Now, as for the mac and cheese, it has come to my attention that, although I have shared no less than six different recipes for my favorite dish, I have not yet shared my old standby recipe. There’s nothing quite like good ol’ fashioned baked mac and cheese, the kind I’ve been making (and tweaking ever so slightly) since… well, I can’t even remember when. I know it was one of the first things I ever learned to cook on my own. It’s good, and it’s so easy I could practically do it in my sleep. Or with a toddler strapped to my leg. Enjoy!
Preheat the oven to 350°. Cook the macaroni in a large pot of salted boiling water according to package directions.
Meanwhile, melt the butter over medium heat in a large saucepan. Stir in the flour and whisk until bubbling and golden, a couple of minutes. Gradually pour in the milk, stirring to incorporate well and keep smooth. Bring the mixture to a simmer, stirring often, and simmer until slightly thickened. Add the garlic powder and salt and pepper to taste. Remove from the heat and stir in 2 cups of the cheddar. Add the cooked and drained macaroni and stir well with a rubber spatula.
Transfer the macaroni into a 9 x9 baking dish or casserole of similar size and top with the remaining cheddar. Bake for 15-20 minutes, or until bubbly, and then heat until the broiler until the top is golden brown, a couple of minutes. Cool slightly before serving.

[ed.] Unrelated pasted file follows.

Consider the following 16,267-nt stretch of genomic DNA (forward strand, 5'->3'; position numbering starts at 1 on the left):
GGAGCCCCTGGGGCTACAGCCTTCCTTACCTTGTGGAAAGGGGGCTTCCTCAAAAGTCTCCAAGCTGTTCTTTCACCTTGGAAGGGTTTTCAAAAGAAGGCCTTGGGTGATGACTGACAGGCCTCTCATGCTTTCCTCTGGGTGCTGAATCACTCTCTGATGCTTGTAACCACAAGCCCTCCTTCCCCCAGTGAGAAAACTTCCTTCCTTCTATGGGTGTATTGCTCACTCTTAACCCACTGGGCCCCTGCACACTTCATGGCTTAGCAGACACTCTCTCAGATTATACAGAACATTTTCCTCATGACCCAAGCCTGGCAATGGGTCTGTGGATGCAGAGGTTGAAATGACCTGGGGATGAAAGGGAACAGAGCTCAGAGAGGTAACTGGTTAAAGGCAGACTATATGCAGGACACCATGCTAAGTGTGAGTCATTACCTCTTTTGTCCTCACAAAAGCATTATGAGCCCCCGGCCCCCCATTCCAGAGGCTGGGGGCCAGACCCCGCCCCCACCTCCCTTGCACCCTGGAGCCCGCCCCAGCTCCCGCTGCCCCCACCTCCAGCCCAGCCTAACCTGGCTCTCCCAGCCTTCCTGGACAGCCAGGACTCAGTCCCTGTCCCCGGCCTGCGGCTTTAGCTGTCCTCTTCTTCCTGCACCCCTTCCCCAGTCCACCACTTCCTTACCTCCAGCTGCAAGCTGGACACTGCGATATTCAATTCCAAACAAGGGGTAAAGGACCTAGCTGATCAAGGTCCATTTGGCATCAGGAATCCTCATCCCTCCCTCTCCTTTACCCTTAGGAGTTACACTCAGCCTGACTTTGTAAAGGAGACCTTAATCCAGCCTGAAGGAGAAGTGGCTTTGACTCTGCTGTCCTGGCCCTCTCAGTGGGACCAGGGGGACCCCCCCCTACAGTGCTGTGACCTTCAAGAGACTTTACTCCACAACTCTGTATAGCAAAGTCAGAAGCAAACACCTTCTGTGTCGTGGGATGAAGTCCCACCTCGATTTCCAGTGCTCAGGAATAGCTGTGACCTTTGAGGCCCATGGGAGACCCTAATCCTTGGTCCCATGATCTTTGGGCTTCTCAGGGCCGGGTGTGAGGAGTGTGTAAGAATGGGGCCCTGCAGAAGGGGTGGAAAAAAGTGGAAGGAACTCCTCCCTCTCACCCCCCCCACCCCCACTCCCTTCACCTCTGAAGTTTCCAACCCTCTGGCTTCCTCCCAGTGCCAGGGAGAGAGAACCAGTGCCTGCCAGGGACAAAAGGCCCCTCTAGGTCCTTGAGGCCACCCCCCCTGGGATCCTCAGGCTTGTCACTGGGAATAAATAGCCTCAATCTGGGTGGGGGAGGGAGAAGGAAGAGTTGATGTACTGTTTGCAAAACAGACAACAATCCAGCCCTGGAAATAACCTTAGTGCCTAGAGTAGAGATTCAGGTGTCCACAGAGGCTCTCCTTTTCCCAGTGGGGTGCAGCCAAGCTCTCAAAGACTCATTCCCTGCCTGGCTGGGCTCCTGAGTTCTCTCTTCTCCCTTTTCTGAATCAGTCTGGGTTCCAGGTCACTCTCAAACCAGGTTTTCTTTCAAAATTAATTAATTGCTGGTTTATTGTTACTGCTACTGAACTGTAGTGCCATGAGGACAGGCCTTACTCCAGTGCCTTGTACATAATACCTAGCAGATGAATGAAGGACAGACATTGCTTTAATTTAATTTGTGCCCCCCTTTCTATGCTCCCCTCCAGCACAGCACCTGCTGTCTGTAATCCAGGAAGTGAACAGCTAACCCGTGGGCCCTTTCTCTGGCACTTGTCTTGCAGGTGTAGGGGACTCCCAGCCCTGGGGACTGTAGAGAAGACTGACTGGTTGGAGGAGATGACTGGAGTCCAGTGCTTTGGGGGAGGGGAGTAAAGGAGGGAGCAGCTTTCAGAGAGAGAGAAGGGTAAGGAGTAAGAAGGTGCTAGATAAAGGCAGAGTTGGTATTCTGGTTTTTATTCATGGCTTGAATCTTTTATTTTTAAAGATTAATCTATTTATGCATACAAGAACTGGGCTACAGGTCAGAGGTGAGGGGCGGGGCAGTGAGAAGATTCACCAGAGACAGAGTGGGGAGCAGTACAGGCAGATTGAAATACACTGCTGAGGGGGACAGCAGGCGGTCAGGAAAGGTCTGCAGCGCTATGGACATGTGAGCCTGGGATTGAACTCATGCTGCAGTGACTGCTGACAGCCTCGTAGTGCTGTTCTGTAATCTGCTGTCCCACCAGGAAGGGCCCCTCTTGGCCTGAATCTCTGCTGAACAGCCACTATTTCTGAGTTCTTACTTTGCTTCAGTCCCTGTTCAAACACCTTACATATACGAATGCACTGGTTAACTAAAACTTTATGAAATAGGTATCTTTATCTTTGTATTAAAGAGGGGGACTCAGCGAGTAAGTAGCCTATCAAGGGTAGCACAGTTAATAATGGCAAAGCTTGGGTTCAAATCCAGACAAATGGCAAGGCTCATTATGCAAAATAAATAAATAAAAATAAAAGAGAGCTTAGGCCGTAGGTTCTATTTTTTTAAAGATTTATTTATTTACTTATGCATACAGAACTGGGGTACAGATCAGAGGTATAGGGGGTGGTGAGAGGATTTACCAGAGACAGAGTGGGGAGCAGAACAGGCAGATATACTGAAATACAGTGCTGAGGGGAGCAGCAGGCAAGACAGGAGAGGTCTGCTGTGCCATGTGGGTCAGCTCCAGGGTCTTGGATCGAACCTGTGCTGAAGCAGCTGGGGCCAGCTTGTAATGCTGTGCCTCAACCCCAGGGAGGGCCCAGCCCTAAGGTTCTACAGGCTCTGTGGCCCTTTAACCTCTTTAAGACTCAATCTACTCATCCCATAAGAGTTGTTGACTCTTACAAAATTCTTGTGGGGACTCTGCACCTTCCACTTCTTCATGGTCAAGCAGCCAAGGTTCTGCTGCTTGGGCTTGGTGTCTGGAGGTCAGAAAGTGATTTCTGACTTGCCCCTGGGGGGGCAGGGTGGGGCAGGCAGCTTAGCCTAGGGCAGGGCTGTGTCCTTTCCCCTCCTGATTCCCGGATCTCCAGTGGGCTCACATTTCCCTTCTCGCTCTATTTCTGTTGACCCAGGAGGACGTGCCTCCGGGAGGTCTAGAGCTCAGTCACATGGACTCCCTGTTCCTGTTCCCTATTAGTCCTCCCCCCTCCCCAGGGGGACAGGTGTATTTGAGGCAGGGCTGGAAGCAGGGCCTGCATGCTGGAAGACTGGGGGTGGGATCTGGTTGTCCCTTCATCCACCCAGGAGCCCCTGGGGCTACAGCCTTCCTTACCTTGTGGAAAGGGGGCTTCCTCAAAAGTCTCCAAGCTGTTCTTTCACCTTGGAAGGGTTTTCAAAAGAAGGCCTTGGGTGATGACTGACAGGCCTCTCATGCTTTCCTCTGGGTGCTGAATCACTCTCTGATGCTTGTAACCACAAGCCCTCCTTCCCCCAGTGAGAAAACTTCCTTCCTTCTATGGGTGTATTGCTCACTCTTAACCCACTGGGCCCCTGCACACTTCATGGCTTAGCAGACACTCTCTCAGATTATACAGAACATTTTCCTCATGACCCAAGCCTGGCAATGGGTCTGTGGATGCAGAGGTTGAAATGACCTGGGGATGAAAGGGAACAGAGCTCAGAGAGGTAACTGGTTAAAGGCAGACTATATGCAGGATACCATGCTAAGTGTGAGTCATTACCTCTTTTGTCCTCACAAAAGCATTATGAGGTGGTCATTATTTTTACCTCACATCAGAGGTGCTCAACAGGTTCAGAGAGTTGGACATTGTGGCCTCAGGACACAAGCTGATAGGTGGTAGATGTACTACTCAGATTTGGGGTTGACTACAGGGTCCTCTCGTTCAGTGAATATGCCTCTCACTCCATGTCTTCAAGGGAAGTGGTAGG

We have just finished a terrible round of the pukies here at our house. Thankfully Nora seems to have skipped the worst of it (fingers crossed), but being sick with a toddler is no fun. Even less fun is being sick with a toddler when your spouse and co-parent is also sick. But, the worst is over now, so onward and upward. It’s time to sanitize the kitchen and start thinking about Thanksgiving!
Here’s what will be on our table this year:
Turkey - I defer to my omnivore guests on the centerpiece of the meal. Hubby is in charge of the turkey business this year (as always), and he decided to order a smoked turkey breast from Rudy’s.